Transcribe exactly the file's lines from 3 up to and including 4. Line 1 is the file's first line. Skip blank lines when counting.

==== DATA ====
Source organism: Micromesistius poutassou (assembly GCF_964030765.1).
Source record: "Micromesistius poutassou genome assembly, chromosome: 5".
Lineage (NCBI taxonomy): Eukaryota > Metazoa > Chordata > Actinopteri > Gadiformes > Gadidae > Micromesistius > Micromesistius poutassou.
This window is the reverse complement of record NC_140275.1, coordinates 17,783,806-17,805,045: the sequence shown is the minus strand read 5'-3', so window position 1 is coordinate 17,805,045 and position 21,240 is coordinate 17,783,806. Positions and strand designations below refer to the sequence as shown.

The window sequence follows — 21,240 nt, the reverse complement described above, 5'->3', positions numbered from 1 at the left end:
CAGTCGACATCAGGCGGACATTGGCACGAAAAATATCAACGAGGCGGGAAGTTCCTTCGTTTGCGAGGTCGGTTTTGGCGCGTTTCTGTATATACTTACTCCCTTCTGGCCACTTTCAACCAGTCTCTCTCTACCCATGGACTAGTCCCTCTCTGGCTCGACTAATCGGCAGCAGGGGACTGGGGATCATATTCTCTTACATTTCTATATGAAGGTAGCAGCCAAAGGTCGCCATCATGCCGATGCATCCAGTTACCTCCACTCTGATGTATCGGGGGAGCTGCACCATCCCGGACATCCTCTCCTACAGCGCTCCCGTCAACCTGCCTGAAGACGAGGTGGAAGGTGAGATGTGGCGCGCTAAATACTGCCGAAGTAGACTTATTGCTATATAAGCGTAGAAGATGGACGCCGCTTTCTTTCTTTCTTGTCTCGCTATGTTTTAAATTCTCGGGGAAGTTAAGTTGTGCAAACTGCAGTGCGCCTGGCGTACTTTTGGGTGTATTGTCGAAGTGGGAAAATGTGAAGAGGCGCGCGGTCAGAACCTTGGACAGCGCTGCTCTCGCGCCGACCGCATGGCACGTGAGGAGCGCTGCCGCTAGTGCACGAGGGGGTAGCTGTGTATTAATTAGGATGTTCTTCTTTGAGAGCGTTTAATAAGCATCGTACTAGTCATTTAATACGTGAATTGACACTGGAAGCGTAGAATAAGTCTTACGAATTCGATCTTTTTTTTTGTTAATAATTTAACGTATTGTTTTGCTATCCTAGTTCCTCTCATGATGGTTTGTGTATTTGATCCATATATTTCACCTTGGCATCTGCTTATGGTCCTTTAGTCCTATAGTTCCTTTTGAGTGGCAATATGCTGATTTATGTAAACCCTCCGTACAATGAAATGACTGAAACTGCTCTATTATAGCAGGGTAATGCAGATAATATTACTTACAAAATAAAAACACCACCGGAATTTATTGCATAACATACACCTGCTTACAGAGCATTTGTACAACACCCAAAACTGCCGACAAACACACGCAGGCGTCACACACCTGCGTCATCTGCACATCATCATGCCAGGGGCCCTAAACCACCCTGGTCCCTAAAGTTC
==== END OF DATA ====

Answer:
Lineage (NCBI taxonomy): Eukaryota > Metazoa > Chordata > Actinopteri > Gadiformes > Gadidae > Micromesistius > Micromesistius poutassou.
This window is the reverse complement of record NC_140275.1, coordinates 17,783,806-17,805,045: the sequence shown is the minus strand read 5'-3', so window position 1 is coordinate 17,805,045 and position 21,240 is coordinate 17,783,806. Positions and strand designations below refer to the sequence as shown.